Platelet Rich Plasma (PRP) Therapy or Vampire Facial
What is Platelet Rich Plasma (PRP) Therapy and how does it work?
Have you heard of the Platelet Rich Plasma (PRP) therapy aka the (‘Vampire Facial”)?
Platelet Rich Plasma (PRP) therapy, also known as the ‘Vampire Facial”, works with your body’s own natural healing system. It may slow, or even reverse the ageing process.
Platelets contain a high content of “growth factors” – growth factors work like magic to produce your own collagen and new blood flow. The proteins help to heal injured tissue.
What does the procedure involve?
A small amount of blood is taken from the client during the treatment, and then a specific filter and centrifuge are used to prepare blood rich plasma .The platelet plasma is injected into the skin, the platelets release their growth factors, and this is where the magic happens! It causes the growth factors to stimulate other cells around plumping them up and causing them to increase in volume.
Which areas can be treated?
PRP therapy can be used on the face, particularly around the eyes it helps with dark circles. It can also treat around the mouth ,nose, the backs of the hands, scars and all over the body, especially the décolletage.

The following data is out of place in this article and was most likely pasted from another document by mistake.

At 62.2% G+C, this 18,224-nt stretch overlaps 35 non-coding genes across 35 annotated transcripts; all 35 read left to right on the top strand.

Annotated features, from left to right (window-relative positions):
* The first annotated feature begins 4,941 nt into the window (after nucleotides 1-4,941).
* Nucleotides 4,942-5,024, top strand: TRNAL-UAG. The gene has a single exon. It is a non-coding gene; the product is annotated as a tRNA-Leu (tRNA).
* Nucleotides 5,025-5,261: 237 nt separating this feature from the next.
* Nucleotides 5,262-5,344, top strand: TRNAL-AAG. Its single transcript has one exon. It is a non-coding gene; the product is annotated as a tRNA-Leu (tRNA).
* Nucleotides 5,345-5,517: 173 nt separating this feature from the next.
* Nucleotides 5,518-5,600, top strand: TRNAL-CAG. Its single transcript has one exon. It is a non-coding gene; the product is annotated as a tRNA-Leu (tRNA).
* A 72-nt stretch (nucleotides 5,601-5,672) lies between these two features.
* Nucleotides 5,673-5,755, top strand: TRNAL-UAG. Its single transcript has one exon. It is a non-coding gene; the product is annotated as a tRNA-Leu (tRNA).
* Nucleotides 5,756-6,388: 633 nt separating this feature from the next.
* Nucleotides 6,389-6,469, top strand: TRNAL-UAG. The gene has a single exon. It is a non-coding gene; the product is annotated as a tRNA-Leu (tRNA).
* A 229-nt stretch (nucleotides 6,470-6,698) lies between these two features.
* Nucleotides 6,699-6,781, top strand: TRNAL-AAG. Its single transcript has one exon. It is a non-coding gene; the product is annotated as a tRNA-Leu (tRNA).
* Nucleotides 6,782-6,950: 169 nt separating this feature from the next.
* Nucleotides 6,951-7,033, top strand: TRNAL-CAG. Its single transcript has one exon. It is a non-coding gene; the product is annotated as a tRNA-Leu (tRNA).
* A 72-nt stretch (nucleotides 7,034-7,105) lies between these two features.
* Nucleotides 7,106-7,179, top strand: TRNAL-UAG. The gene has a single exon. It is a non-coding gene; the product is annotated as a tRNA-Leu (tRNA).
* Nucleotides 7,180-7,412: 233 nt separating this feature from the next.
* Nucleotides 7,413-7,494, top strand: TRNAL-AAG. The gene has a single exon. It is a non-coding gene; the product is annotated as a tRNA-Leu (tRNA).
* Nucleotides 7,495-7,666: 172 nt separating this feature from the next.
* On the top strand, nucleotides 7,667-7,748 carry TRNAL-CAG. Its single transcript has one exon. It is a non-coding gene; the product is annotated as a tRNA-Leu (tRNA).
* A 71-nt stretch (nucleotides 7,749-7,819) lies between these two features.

How long will it take to recover from a PRP treatment?
Recovery time is minimal with PRP. The reinjection of the PRP involves the use of topical anesthetic, rather than local or general anesthetic. Immediately after the procedure, you may expect some bruising, swelling and redness at the injection sites
When will I see results?
It may take a few weeks for the results of the PRP to be noticeable, but with two to three follow up treatments, you can expect the results of PRP therapy.
What should you do after a Platelet Rich Plasma Therapy treatment?
It is very important that you follow the advice of your technician post-treatment.
Who should NOT have a Platelet Rich Plasma Therapy treatment?
Before starting PRP therapy, you should be in general good health and you should have realistic expectations of the outcome. Most people are suitable candidates for PRP. (Although, it will not achieve results for Individuals with platelet dysfunction syndrome, critical thrombocytopenia, hypofibrinogenaemia haemodynamic instability, sepsis, acute & chronic infections and chronic liver pathology are not suitable candidates for PRP therapy.
Those undergoing anti-coagulant therapy are also not suitable candidates.